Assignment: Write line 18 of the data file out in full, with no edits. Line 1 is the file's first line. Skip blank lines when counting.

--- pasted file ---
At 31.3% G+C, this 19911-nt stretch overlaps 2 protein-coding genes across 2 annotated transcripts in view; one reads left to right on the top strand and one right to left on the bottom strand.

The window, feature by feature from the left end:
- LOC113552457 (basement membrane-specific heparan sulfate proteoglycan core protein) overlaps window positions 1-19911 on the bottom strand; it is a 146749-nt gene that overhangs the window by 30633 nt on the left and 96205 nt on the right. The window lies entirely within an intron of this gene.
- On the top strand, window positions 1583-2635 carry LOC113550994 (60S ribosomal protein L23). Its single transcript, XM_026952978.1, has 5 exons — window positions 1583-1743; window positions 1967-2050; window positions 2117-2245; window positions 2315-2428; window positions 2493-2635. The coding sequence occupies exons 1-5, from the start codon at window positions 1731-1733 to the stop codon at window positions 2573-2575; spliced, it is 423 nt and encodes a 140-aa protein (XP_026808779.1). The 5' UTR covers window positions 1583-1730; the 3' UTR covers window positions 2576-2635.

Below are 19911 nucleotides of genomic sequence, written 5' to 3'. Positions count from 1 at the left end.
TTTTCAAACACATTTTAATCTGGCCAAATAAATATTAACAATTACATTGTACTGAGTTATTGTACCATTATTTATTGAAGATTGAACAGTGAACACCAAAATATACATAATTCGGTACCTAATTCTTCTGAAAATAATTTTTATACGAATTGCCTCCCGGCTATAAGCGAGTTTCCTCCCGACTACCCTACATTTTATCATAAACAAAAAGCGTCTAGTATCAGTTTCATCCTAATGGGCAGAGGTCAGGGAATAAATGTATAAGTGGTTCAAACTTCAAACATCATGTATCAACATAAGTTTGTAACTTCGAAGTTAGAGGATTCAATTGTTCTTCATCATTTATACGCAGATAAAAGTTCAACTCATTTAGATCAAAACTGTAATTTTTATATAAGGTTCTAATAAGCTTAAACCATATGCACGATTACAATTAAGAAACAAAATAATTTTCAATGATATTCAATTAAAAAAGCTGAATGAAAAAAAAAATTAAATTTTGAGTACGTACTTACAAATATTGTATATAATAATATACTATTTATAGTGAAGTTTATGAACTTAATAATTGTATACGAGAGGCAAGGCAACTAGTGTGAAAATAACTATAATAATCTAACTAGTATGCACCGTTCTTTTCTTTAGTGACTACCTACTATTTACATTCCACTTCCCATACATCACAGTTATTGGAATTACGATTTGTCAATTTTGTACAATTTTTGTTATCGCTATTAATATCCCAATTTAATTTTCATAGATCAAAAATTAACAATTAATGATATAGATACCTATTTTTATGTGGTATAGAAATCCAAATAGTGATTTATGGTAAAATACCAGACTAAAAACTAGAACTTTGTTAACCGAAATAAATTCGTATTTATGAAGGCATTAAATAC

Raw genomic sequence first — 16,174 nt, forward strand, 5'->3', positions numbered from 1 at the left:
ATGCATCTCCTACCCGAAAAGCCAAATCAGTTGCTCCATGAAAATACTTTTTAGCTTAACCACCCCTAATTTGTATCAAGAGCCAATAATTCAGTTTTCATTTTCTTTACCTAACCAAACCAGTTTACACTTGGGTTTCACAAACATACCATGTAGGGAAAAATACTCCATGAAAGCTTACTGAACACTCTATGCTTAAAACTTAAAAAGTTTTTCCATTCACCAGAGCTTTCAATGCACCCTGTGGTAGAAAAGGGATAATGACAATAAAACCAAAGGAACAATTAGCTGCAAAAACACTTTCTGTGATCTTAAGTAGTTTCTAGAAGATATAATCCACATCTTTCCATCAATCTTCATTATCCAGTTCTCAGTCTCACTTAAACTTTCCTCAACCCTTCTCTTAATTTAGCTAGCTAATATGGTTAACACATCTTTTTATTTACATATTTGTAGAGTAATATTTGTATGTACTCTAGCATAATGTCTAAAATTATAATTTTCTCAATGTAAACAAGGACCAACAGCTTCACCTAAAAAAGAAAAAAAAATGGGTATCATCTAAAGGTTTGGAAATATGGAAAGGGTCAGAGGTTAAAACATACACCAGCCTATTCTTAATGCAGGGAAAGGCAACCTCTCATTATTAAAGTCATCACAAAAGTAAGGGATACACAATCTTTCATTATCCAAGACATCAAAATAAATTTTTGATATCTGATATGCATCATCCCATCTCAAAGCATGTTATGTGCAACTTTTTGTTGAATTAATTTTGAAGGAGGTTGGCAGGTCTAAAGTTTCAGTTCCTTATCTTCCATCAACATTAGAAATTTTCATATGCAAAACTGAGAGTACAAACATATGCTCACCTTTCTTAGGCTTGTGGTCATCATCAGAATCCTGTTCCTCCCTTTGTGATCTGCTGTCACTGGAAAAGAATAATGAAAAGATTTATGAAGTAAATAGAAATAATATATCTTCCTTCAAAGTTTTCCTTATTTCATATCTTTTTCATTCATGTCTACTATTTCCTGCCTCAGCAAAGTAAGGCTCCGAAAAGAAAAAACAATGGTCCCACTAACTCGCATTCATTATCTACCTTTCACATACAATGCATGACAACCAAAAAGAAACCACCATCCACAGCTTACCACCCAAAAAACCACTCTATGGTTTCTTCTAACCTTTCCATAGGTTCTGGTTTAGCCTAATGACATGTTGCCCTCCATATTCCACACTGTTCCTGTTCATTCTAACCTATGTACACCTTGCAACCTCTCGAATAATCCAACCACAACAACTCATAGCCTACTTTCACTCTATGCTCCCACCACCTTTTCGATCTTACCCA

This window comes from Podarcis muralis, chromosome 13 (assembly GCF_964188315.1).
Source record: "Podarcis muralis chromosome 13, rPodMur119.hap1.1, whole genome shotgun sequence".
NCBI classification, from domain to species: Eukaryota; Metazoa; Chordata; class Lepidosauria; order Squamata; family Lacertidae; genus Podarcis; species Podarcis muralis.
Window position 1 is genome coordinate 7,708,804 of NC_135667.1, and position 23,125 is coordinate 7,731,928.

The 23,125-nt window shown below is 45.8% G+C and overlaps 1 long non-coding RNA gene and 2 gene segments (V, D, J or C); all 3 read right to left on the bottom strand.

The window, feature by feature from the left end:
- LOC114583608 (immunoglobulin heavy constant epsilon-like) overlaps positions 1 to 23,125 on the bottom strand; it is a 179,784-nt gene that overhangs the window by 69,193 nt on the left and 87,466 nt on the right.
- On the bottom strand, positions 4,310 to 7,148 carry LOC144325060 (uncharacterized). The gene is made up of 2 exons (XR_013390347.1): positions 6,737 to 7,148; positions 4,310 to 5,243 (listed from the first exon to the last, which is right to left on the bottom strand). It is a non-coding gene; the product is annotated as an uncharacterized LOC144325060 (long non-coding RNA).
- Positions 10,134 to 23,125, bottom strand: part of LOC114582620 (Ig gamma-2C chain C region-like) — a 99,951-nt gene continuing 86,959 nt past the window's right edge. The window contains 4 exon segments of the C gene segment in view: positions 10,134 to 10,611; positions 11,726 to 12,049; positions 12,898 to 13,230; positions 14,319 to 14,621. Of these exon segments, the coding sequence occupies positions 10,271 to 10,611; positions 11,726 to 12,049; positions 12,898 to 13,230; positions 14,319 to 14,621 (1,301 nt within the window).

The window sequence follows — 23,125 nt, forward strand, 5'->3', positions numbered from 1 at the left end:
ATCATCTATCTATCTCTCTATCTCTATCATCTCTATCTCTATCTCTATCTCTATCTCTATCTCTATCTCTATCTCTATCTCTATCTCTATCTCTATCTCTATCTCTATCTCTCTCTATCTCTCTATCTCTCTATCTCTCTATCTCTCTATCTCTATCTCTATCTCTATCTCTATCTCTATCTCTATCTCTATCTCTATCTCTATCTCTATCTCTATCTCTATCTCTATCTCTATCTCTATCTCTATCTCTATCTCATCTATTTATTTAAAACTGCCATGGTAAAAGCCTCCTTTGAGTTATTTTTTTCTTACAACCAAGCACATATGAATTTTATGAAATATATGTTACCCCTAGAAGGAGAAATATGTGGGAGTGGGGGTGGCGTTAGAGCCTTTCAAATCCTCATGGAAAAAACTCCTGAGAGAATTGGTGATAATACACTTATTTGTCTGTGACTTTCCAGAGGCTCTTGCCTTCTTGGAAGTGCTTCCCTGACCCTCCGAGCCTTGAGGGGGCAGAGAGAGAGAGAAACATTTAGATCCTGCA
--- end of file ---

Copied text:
The window sequence follows — 23,125 nt, forward strand, 5'->3', positions numbered from 1 at the left end: